The race that used to stop a nation

The race that used to stop a nation

For the past fortnight, I’ve asked many people, in the course of general conversation, to indicate any tips they have on the Melbourne Cup.

To my surprise, the majority of people have responded with blank stares, and explanations like, “I haven’t followed the Spring Carnival this year,” or “I don’t gamble Father.”

These answers, in themselves, are good! I haven’t followed the Spring Carnival this year either, or any other year. Once at university, and once again in the seminary, I had friends who threw themselves into form guides and Saturday betting, but I could only muster half-hearted enthusiasm, and in a matter of weeks even this limited interest was exhausted.

But I didn’t enquire about the racing carnival, or betting in general. I enquired about the Melbourne Cup, which is a cultural event. It’s a bit like asking someone in Grand Final week who they’re backing on Saturday. “I don’t follow a particular footy team,” or “I don’t watch TV” aren’t pertinent answers to the question, but now that I think about it, I got a lot of these responses in September, too!

I mention this not to criticise my respondents, but to highlight a cultural phenomenon. On Sunday, the parish youth group visited some of our house-bound parishioners. One of the parishioners we visited had emigrated from Holland after the war. She loves Australia very much, but she said there is one thing she has always missed: singing.

In Holland, she said, everyone sang. Even the smallest country parish had three or four choirs, of very high calibre. And every social gathering, whatever the context, incorporated singing. But in Australia, we don’t have that tradition. It’s one of the ways we are culturally impoverished. But, I would hasten to add, we have different cultural riches. The Melbourne Cup is one of them. Or it was. Now, not so much.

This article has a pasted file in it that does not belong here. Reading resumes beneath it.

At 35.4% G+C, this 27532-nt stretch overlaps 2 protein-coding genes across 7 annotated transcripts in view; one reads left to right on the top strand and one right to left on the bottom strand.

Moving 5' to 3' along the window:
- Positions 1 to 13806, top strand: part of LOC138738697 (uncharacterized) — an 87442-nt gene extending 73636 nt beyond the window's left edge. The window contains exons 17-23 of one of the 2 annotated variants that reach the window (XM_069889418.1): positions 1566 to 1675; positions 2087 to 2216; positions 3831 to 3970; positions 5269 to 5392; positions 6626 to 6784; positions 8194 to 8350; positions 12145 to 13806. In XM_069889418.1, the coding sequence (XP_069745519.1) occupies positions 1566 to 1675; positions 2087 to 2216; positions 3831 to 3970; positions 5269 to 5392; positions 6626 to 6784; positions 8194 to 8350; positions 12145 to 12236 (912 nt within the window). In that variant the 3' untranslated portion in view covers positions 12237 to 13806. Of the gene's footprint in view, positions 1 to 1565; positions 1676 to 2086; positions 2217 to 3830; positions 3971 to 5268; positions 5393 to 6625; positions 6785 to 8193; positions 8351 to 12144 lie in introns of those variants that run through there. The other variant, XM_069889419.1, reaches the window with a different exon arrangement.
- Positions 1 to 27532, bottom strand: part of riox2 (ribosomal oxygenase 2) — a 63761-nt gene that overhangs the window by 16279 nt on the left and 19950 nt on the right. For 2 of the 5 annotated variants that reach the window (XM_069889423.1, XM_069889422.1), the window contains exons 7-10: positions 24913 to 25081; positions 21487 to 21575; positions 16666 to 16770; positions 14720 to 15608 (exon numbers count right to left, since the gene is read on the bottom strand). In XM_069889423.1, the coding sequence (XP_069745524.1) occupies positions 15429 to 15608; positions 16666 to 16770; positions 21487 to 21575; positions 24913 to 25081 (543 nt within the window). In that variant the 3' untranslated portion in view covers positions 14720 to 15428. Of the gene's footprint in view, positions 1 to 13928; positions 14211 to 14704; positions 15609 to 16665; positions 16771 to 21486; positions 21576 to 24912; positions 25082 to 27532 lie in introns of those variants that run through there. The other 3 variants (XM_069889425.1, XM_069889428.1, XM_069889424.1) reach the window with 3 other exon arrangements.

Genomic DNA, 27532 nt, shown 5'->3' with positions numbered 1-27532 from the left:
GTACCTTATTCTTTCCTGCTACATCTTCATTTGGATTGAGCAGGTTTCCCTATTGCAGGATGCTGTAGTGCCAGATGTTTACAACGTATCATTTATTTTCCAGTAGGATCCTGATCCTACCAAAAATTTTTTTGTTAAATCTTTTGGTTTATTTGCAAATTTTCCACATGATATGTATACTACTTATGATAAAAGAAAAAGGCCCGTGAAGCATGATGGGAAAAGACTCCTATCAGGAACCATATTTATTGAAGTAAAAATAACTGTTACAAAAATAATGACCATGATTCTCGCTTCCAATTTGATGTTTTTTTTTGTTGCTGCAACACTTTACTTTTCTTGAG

Maybe the culprit is atomisation. It’s not that people are too busy now, to review the field, or enter a Cup Sweep. People are always busy, and always have been. It’s just that people have no interest, and more pointedly, no compelling reason to be interested. We had more reason, once, to show interest in things that didn’t particularly appeal to us, because they united an otherwise disparate group. It gave us an opportunity to share something with people we don’t share much with.

We needed to do this — to “confect” common interests — because otherwise we didn’t share anything much with anyone, beyond our family and close friends. But that has changed. The communications revolution has connected whole worlds of people who share natural interests. For example, I can read the blogs of country priests all over the world! Technology reduces the need, I think, to cultivate commonality with the people who actually surround us.

Now, I must confess, this blog has itself become atomised. When I started it, I regularly blogged on a very broad range of subjects, from footy tipping and seminary life to English literature and French philosophy. Now, not so much. Time to revert, I think.

Here are Simon the Pieman’s tips for the big race:

  • 3. Red Cadeaux.
  • 9. Ethiopia.
  • 12. Seville.
  • 19. Simenon.
  • 22. Dear Demi.

He adds:

Have great Cup day! Mike Brady and Slim Dusty have both got Cup songs! Have a look on YouTube! Thank you Fr John for letting me put my tips on your blog!

I’m gratified to see that Simenon gets a mention. I’ve liked his form since I first started attending to the potential Cup field a fortnight ago. Simenon started his racing career as a jumper, and the unusual length of the Melbourne Cup is especially suited to him. His odds have shortened a lot since then, but I maintain he is still underrated.

  • Clara

    We had friends over for dinner last night and spent the latter part of the evening studying the form guide. Simenon was considered a good bet for a place by everyone, but my son wont go passed Voleuse de Coeurs and I think I might stick with my hunch and back Verema.

  • Thanks Simon! Simenon didn’t do me any favours, but your tip on Red Cadeaux means I finish up ahead. So next time we meet up, the beer’s on me!

  • Excellent point you make Father Corrigan. For example, I have never followed the footy and I went to my first football game with some friends this year (very un-Australian I know!).

    I wasn’t sure how I would enjoy it, but actually being there, in the crowd, made the game great fun. Cheering, yelling and bouncing on the edge of my seat along with my friends and 10 000 other people was fun, because you felt ever so slightly connected with them. Much better than being ‘atomised’ in front of the TV!

  • Simon hogan

    Tomorrow day four of the famous carnival! Race 2no10. New York! Race3no12. Race4no5 Olivier race five no. 11 and 19 if it gets a run.Race 6 big sprint race! 1,4,6 and 10. Race seven another group one! 12,5,15,16 and 2. Blackie is trained by jarrod McLean who lives in Yangery near warrnambool. Race 8no 12 Race 9 my numbers are 4,10,14 and 3. All the best

  • Ted Mosby

    I think the issue of gambling and Catholic moral theology is a key issues.

    For those interested this video may be useful in this regard:

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